Dan Moynihan, 9/11 first responder, talks with Rachel Maddow about the effort he and other advocates are exerting to convince Congress to reauthorize the Zadroga Act to provide health benefits for 9/11 first responders who continue to suffer deadly ailments as a result of their exposure to conditions at Ground Zero. Seven first responders have... watch
Rachel Maddow questions the timing of Jeb Bush's use of his brother, former President George W. Bush, to promote his campaign when so much of the scary news from the Middle East has an association with the former president. watch
Congressman Adam Smith talks with Rachel Maddow about the admission by Kevin McCarthy that the House Select Committee on Benghazi is a political tool to undermine Hillary Clinton's candidacy, and whether Democrats, including Clinton, should boycott the committee in protest. watch
* Syria: "Russia began carrying out strategic airstrikes in Syria on Wednesday, warning the U.S. to steer clear of the country's airspace as its warplanes joined in the fight against ISIS. But the U.S. State Department said Moscow's request would be ignored, adding that American jets would continue to fly missions as part of a separate air campaign to root out the militants."
* School shooting: "The principal of a South Dakota high school was shot and lightly wounded Wednesday in a shooting at the school, but authorities said a suspect was in custody and no students were reported hurt."
* The Senate voted 78 to 20 today to approve a stop-gap spending bill that keeps the government funded through early December. About an hour ago, House passed the identical bill, 277 to 151, preventing a government shutdown until December.
* Georgia execution: "Even a plea from Pope Francis could not save Kelly Renee Gissendaner. The Georgia woman whose case drew a call for mercy from the pontiff was executed at 12:21 a.m. Wednesday after a flurry of last-minute appeals failed. She sang 'Amazing Grace' before dying, according to witnesses."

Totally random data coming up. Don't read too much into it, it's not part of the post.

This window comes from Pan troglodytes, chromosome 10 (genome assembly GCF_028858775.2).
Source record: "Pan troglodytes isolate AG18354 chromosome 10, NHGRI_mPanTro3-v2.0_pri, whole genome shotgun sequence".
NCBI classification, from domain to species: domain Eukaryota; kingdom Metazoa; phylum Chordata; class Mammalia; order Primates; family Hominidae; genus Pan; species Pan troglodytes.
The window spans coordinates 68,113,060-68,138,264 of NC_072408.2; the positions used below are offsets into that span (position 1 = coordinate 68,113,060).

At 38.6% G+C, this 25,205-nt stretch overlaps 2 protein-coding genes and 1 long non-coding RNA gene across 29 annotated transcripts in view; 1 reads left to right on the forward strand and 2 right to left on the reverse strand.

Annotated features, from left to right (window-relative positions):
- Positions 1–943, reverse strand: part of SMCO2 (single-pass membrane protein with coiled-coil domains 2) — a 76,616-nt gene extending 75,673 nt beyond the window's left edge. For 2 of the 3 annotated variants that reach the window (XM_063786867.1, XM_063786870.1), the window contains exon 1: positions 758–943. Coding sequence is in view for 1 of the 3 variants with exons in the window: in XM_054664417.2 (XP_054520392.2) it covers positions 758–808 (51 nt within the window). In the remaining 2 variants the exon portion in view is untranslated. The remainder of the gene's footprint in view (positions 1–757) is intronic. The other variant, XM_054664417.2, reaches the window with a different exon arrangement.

* Oklahoma execution: "Oklahoma Gov. Mary Fallin halted the execution of Richard Glossip at the last-minute on Wednesday to investigate questions about lethal injection protocols. The announcement came about an hour after the U.S. Supreme Court refused to stop the execution of Glossip, whose case drew a call for mercy from Pope Francis."
* Afghanistan: "The test facing the Afghan government now is not just whether it can quickly mount a counterattack and retake Kunduz, the northern city that fell to the Taliban on Monday, but whether it can prevent a nearby provincial capital from falling as well."
* East coast, take note: "Hurricane Joaquin rapidly intensified overnight and is now a Category 1 tracking west toward the Bahamas. Though there continues to be a high amount of uncertainty in the forecast, Hurricane Joaquin could track toward the East Coast this weekend, which is now in the cone of the National Hurricane Center forecast."
For all the assumptions about Donald Trump's stalled support in the race for the Republican presidential nomination, the New York developer hasn't relinquished his national lead. On the contrary, the new USA Today/Suffolk poll shows Trump with a double-digit advantage over his next closest rival.
1. Donald Trump: 23% (up six point from July)
2. Ben Carson: 13% (up nine points)
2. Carly Fiorina: 13% (up 12 points)
4. Marco Rubio: 9% (up four points)
5. Jeb Bush: 8% (down six points)
6. Ted Cruz: 6% (unchanged)
7. Mike Huckabee: 2% (down two points)
7. John Kasich: 2% (up one point)
7. Rand Paul: 2% (down two points)
10. Chris Christie: 1% (down two points)
10. Lindsey Graham: 1% (up one point)
10. Bobby Jindal: 1% (unchanged)
Note, to provide the most complete picture possible, I've highlighted whether candidates' support has gone up or down since the last USA Today/Suffolk, but it was taken in July. And I think it's fair to say quite a bit has changed since July.
"It has now come down to the GOP 'gang of six,' " says David Paleologos, director of the Political Research Center at Suffolk University in Boston. That would be Trump, Carson, Fiorina, Rubio, Bush and Cruz. "These six contenders swallow up nearly three-quarters of the Republican vote."
That may yet change, of course, but I'm struck by the fact that, even now, Trump's position atop national polls hasn't changed, despite the fact that his support is no longer soaring higher.
Sen. Marco Rubio (R-Fla.) took a very specific message to the Values Voter Summit last week: "the political class" in D.C. seems incapable of getting things done, and it's earned the scorn of the Republican base.